Important things to know
Samskrita Bharathi has free classes for elementary Sanskrit on a spoken level. There are several other courses they offer too. but unlike this 10-day thing, they are not free. Learn basic grammar. They have a magazine called Sambhaashana Sandesha for this, which is in Sanskrit. Try to read more books and implement the vocabulary you are exposed to, to speak with greater diction. There are several elementary Sanskrit teaching pamphlets and small books like Balabodha, or Swami Dayananda’s work on the same, among several others, you get several ones for free if you put a search on Yahoo! and Google. But many slyly get you to pay, so be careful searching. Good luck, Sanskrit is beautiful, happy learning! There are two ways of learning Sanskrit. One is the traditional way where you won’t get any notebooks to write, where you will hardly write anything and most knowledge is imparted orally; initially through rote learning, without understanding, but later on with the meaning. This way is much better and it worked for me as my father started to teach me Ashtadhyayi Sutras and Amarakosha Shlokas as soon as I turned 5 and left me entirely to my Guruji after my rote learning process was completed.
The other way is the modern way where you learn by writing on the blackboard and the teacher will tell you names of fruits and vegetables by showing pictures and give you exercises based on translation. This method may be easy and a bit faster, maybe less boring, but according to me won’t work in the longer run. It depends upon how dedicated to this language you are.
Sanskrit is very regularly the language of instruction if one is reading a classical text with a Sanskrit pandit. Spoken Sanskrit uses the classical morphology (the verbal system perhaps somewhat reduced in its range), but its syntax often follows whatever spoken mother tongue the speaker uses. Sanskrit scholars in India quite often speak Sanskrit among themselves; I have heard scholars from different parts of the country choose Sanskrit as the most efficient medium for them to communicate with one another (on the bus, in the street, and of course in academic settings). For a good Sanskrit scholar, Sanskrit is probably more useful and accessible in such meetings than English or Hindi. Spoken Sanskrit is, of course, a scholastic language, though there have been attempts in recent decades to generate new, modern words for various bits of modern life. There’s a pretty good book, with conversations, published I think by the Kuppuswami Sastri Institute in Chennai: there one finds discussions in Sanskrit about how to fix a flat tire on your bicycle, about going to political demonstrations, and other such contemporary topics. Sanskrit is very regularly the language of instruction if one is reading a classical text with a Sanskrit pandit.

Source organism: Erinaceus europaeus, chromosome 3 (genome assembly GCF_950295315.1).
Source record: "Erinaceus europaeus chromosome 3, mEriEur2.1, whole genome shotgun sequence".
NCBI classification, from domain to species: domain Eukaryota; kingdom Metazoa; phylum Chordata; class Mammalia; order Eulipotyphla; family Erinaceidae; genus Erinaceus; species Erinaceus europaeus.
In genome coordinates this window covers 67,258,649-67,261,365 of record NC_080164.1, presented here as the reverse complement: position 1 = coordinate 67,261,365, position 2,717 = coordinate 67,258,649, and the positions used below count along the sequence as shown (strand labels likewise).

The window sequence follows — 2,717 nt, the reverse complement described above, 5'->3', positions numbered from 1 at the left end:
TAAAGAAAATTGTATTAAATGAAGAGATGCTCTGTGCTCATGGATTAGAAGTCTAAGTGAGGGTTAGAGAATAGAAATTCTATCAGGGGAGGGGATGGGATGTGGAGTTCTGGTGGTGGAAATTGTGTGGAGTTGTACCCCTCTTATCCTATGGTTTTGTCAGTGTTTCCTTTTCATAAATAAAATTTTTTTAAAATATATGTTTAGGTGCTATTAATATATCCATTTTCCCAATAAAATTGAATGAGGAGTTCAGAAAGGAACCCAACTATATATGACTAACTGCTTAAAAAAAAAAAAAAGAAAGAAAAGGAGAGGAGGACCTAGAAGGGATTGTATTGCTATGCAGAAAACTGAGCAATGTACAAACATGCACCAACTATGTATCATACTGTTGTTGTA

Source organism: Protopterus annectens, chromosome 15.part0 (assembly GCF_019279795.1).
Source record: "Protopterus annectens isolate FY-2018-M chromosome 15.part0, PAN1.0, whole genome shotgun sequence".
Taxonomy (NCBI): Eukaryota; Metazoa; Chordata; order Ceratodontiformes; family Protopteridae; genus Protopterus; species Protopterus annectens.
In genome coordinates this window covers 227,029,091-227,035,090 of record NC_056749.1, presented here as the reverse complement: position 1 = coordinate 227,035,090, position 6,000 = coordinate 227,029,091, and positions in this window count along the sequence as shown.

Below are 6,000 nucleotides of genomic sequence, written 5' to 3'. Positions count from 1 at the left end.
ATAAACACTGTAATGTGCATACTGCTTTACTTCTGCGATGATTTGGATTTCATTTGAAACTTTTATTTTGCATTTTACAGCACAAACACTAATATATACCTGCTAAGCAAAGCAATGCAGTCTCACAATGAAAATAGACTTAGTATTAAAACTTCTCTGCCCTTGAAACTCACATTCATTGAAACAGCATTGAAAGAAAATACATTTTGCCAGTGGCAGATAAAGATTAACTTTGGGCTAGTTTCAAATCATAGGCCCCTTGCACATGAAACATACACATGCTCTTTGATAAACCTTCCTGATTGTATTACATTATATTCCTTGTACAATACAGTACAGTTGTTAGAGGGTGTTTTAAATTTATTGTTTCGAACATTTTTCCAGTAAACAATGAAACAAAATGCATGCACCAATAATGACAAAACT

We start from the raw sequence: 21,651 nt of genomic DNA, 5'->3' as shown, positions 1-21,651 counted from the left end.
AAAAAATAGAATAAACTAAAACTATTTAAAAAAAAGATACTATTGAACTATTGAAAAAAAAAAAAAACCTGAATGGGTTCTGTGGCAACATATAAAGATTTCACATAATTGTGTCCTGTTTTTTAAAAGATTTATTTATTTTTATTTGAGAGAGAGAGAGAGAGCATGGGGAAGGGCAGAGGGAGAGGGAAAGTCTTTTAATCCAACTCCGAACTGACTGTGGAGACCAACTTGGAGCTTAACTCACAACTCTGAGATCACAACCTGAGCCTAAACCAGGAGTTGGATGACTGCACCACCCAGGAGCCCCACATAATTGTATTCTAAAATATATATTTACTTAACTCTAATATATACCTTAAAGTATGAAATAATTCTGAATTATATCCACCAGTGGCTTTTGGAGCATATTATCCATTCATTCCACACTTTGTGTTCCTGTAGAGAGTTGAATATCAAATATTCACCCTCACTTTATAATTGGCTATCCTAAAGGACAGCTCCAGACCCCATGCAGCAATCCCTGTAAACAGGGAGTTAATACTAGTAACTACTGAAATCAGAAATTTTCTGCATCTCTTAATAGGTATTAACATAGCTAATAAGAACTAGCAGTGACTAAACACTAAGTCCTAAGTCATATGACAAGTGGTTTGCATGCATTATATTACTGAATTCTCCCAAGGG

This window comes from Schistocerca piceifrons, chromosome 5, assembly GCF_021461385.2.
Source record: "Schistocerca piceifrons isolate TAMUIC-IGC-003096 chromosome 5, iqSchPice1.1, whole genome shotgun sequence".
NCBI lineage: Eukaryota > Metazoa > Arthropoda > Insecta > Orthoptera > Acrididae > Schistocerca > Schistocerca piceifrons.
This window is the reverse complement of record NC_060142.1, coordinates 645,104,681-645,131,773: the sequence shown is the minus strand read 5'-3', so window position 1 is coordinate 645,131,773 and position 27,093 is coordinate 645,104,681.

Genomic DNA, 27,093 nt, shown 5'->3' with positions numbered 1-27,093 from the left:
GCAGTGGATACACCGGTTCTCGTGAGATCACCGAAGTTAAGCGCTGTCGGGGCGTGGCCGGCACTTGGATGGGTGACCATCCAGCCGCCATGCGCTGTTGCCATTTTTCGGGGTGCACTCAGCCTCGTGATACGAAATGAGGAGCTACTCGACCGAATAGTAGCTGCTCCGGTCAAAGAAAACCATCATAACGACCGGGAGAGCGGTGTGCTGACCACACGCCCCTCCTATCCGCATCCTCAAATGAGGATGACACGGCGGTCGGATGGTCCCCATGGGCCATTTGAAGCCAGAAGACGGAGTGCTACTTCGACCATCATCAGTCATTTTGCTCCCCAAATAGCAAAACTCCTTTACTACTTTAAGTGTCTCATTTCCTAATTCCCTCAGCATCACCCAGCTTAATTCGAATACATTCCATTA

It’s a complete myth that Sanskrit wasn’t the language of the commons. Small children, uneducated men, and women too had knowledge of this language. Sanskrit was not the language of communication and only rituals are just a complete myth. Learn Sanskrit online by practicing with a native speaker who is learning your language. Write or speak Sanskrit online to improve grammar or conversation.
A language exchange complements other forms of learning such as classroom, cultural immersion, and multimedia because you get to practice all that you have learned with native speakers in a safe and supportive environment. Advantages of language exchange learning include:
- Learning the real Sanskrit language (slang, expressions, etc.) used by ordinary native speakers
- Getting accustomed to the way native speakers speak in real (casual) Sanskrit conversation
- Making a friend in Sanskrit-speaking culture.
Language exchange learning is also inexpensive because we provide free tips and conversation lesson plans that allow you to do a language exchange on your own.